Two Cheers For Ecuador

I welcomed the recent news that the government of Ecuador has stood up to US threats of embargo if it gives asylum to NSA whistleblower Edward Snowden. Instead of buckling to US pressure, it canceled its trade pact with the US. Will this be the start of a trend, the way that the overthrow of the Tunisian government started the Arab Spring? Let’s hope so. As the heroic Glenn Greenwald so aptly put it, “Courage is contagious.”

Ecuador also offered asylum to Wikileaks’ Julian Assange, if the UK ever allows him to leave their embassy there. On the other hand, I’ve heard that Ecuador has recently enacted restrictions on the press, and that criticism of President Rafael Correa can get one thrown in prison. If I was able to speak to Mr. Correa, I would strongly urge him to repeal this law. Creeping restrictions on free speech is an American thing. To those who doubt me, consider the accusations of ‘terrorism’ against peaceful protesters against events like national party political conventions and the NATO summit. There was also a cable company owner in the eastern US who was arrested over broadcasting Hezbollah’s television statement in this country. It’s obvious that the “material support of terrorism” clauses in Federal law are blatantly unconstitutional, yet very few dare challenge them.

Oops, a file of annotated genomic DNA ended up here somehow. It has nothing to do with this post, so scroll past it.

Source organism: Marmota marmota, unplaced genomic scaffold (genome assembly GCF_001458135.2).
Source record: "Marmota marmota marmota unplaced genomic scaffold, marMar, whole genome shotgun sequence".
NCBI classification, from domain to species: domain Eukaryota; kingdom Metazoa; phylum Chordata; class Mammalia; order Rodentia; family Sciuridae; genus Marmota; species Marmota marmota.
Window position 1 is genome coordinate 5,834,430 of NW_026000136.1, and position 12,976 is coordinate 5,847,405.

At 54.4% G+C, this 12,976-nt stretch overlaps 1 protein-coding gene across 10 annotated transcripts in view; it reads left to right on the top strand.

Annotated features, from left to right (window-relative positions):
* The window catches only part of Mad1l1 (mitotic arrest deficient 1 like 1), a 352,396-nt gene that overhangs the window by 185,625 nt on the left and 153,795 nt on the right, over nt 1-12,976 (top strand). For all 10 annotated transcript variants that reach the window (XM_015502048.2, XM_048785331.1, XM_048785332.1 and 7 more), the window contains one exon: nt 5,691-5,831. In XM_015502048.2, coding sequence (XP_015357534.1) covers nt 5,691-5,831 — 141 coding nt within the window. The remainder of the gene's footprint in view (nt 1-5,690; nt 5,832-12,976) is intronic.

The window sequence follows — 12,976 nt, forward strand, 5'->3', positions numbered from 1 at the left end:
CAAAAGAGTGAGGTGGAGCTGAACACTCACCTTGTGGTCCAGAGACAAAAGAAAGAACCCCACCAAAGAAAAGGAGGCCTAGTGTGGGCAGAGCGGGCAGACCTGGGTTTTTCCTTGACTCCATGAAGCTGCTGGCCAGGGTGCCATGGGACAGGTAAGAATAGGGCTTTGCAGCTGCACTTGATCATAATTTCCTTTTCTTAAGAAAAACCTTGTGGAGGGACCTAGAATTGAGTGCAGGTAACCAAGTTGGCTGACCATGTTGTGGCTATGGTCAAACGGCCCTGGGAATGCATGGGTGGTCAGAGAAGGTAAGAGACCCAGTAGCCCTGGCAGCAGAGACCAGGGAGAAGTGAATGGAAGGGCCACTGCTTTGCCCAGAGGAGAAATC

To President Correa I say, please repeal this bad law, and take Ecuador in a direction opposite of that America has been taking. Many thousands of Americans are completely disgusted with our country’s foreign policy, and are sick of paying taxes to support it. If you were to roll out the welcome mat for all Americans and assure us of our freedoms and of a reasonable level of taxation, we would flock to your land, thus striking another blow against the world’s biggest bully.